It is 2,500 miles away, and in terms of politics, Hawaii remains a land unknown to mainland trends.
The November election wave that brought in the Republican tide in the U.S. House also swept through the nation’s state legislatures and governorship.
The National Conference of State Legislatures did the math last week and reports that Republicans control 3,890, or 53 percent, of the total state legislative seats in America, the most seats in the GOP column since 1928.
"The GOP will now control at least 54 of the 99 state legislative chambers, its highest number since 1952," reports the NCSL.
That switch means the North Carolina Senate is controlled by the GOP, the first time since 1870; the entire Alabama Legislature is GOP, the first time since Reconstruction. And for the first time ever, the Minnesota Senate is Republican — although before 1974, the Minnesota Legislature was nonpartisan.
Hawaii, however, remains blue. The Legislature has been in the hands of the Democrats for 56 years.
Here in Hawaii, the decade opened with Republicans controlling 22 seats — nearly 29 percent of the Legislature. That was the all-time, historic high for the party. Since then the decade has seen the GOP dwindle down to just eight, before this year’s election brought it back up to nine.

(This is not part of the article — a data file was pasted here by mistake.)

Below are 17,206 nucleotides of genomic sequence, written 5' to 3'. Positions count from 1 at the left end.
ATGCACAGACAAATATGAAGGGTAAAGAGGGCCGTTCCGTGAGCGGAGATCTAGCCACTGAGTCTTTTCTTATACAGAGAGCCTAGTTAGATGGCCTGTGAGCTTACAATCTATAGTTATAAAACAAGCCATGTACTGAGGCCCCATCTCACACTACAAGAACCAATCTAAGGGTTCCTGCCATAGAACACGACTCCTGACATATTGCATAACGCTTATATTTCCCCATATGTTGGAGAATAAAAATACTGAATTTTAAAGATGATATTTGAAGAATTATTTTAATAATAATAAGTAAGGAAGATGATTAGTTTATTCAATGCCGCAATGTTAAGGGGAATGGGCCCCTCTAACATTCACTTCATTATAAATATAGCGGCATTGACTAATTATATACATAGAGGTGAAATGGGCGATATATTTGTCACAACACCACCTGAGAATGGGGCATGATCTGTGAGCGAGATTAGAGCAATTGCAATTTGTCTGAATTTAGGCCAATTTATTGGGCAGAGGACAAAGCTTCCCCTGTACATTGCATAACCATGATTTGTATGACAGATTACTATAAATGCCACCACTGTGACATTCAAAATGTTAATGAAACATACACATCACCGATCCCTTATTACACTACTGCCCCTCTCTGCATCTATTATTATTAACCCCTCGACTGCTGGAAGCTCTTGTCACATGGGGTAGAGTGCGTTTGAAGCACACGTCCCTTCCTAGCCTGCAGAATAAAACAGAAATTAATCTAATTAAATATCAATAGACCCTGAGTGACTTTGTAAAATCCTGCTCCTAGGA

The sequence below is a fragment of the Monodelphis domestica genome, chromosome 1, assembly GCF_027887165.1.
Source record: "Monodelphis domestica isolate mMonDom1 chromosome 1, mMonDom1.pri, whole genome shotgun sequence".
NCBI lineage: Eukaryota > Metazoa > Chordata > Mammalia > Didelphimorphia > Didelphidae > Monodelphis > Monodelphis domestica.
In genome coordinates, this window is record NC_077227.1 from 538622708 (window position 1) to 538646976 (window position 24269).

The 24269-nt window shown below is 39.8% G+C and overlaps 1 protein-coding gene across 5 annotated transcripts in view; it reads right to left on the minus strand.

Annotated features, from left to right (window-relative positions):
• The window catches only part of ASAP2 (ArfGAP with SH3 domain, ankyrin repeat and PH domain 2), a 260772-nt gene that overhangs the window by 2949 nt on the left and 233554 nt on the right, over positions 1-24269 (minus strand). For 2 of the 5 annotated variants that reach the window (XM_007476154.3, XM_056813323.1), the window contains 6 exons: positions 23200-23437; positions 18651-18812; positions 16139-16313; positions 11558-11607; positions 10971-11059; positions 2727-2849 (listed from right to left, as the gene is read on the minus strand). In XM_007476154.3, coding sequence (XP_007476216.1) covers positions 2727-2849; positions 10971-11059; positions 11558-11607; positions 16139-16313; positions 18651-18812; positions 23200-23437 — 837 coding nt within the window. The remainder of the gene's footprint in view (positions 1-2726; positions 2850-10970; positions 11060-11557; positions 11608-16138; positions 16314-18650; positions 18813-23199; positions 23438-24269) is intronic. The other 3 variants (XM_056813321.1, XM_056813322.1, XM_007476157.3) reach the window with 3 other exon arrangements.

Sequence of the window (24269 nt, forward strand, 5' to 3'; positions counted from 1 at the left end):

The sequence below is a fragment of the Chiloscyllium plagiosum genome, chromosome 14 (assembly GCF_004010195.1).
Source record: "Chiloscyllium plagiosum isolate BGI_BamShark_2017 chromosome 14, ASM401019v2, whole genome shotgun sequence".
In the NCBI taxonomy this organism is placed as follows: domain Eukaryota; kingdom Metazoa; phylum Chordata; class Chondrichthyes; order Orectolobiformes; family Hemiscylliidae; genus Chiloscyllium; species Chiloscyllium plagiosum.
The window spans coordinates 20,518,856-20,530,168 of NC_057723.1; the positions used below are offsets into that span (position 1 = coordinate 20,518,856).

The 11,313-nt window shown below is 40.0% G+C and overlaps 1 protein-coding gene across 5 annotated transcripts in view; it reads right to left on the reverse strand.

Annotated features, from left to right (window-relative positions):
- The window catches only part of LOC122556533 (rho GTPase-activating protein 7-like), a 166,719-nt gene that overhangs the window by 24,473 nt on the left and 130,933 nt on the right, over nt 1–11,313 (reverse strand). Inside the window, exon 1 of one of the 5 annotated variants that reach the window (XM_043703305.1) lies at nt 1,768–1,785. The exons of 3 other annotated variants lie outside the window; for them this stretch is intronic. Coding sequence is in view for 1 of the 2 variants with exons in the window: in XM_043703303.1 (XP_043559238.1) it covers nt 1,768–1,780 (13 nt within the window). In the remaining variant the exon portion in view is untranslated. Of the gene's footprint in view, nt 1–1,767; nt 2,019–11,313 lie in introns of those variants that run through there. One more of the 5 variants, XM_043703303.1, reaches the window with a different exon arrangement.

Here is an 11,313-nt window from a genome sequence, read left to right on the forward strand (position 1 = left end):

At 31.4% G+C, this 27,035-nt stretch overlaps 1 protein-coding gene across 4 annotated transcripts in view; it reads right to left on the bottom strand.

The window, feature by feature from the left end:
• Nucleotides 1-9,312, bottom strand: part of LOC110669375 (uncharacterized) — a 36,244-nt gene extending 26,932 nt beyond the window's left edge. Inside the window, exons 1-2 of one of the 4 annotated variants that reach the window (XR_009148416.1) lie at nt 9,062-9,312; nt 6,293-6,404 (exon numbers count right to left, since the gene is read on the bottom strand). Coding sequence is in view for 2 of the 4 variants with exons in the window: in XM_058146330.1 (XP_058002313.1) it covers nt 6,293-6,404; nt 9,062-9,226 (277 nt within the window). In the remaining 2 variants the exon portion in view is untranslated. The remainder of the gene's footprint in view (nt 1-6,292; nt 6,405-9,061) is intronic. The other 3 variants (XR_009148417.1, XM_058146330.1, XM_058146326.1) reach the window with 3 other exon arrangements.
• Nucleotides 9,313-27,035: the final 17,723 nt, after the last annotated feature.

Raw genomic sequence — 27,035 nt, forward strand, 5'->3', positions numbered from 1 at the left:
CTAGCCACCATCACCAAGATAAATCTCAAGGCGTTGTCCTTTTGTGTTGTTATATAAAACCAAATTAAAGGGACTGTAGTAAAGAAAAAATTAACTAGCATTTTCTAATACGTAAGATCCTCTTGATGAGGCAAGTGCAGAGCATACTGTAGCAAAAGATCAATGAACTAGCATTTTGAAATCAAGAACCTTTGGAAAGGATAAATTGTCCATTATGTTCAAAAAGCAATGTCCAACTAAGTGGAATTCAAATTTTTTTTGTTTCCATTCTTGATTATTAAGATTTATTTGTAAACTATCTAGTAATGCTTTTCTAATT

It may not be that Hawaii’s political fortunes shine on Democrats as much as it is that blessings are bestowed on incumbents.
The chances are that if you already hold a seat in the Legislature, after the next election you will continue to find the same place at the table.
Looking at the Hawaii Legislature’s Class of 2000, the change has been incremental. A full 30 percent of the entire Legislature from 2000 still holds the same posts after the 2010 elections.
Of course there have been promotions. Brian Schatz is no longer in the state House; he’s the lieutenant governor-elect. And while Ed Case no longer represents Manoa in the House, he is hardly out of sight or dismissed from political speculation.
The state Senate has retained 36 percent of the Class of 2000, but there have been some significant departures. Former Sens. Bob Hogue, Bob Bunda, Matt Matsunaga, Rod Tam and Norman Sakamoto all ran for higher office at some point and failed. Senate President Colleen Hanabusa is the exception, as she is now in Washington learning how to find her new seat in the U.S. House.
The big question for the state House now will be if the ultimate legislative survivor, Rep. Calvin Say (D, Palolo-St. Louis Heights) retains his speakership, a post he has held since 1999.
Richard Borreca writes on politics every Tuesday, Friday and Sunday. Reach him at email@example.com.